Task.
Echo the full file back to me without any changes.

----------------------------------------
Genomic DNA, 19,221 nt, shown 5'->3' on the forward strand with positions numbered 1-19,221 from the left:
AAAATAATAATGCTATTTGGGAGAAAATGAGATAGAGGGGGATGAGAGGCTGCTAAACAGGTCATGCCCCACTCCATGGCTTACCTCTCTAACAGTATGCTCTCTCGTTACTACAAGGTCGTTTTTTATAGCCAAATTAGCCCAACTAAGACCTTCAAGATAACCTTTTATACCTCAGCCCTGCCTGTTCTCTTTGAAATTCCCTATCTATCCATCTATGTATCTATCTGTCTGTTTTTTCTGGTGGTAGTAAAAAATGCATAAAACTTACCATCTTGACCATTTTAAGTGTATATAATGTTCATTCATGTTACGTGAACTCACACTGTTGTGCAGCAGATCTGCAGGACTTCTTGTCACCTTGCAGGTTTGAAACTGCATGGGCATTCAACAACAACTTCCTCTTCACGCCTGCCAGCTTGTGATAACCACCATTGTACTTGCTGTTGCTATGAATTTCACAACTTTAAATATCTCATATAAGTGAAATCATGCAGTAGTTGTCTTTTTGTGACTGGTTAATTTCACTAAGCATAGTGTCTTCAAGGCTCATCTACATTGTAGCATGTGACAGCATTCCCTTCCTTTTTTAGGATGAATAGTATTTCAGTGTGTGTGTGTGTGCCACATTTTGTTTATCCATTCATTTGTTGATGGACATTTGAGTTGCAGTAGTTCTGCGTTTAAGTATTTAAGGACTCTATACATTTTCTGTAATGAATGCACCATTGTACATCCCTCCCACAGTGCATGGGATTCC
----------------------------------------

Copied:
Genomic DNA, 19,221 nt, shown 5'->3' on the forward strand with positions numbered 1-19,221 from the left:
AAAATAATAATGCTATTTGGGAGAAAATGAGATAGAGGGGGATGAGAGGCTGCTAAACAGGTCATGCCCCACTCCATGGCTTACCTCTCTAACAGTATGCTCTCTCGTTACTACAAGGTCGTTTTTTATAGCCAAATTAGCCCAACTAAGACCTTCAAGATAACCTTTTATACCTCAGCCCTGCCTGTTCTCTTTGAAATTCCCTATCTATCCATCTATGTATCTATCTGTCTGTTTTTTCTGGTGGTAGTAAAAAATGCATAAAACTTACCATCTTGACCATTTTAAGTGTATATAATGTTCATTCATGTTACGTGAACTCACACTGTTGTGCAGCAGATCTGCAGGACTTCTTGTCACCTTGCAGGTTTGAAACTGCATGGGCATTCAACAACAACTTCCTCTTCACGCCTGCCAGCTTGTGATAACCACCATTGTACTTGCTGTTGCTATGAATTTCACAACTTTAAATATCTCATATAAGTGAAATCATGCAGTAGTTGTCTTTTTGTGACTGGTTAATTTCACTAAGCATAGTGTCTTCAAGGCTCATCTACATTGTAGCATGTGACAGCATTCCCTTCCTTTTTTAGGATGAATAGTATTTCAGTGTGTGTGTGTGTGCCACATTTTGTTTATCCATTCATTTGTTGATGGACATTTGAGTTGCAGTAGTTCTGCGTTTAAGTATTTAAGGACTCTATACATTTTCTGTAATGAATGCACCATTGTACATCCCTCCCACAGTGCATGGGATTCC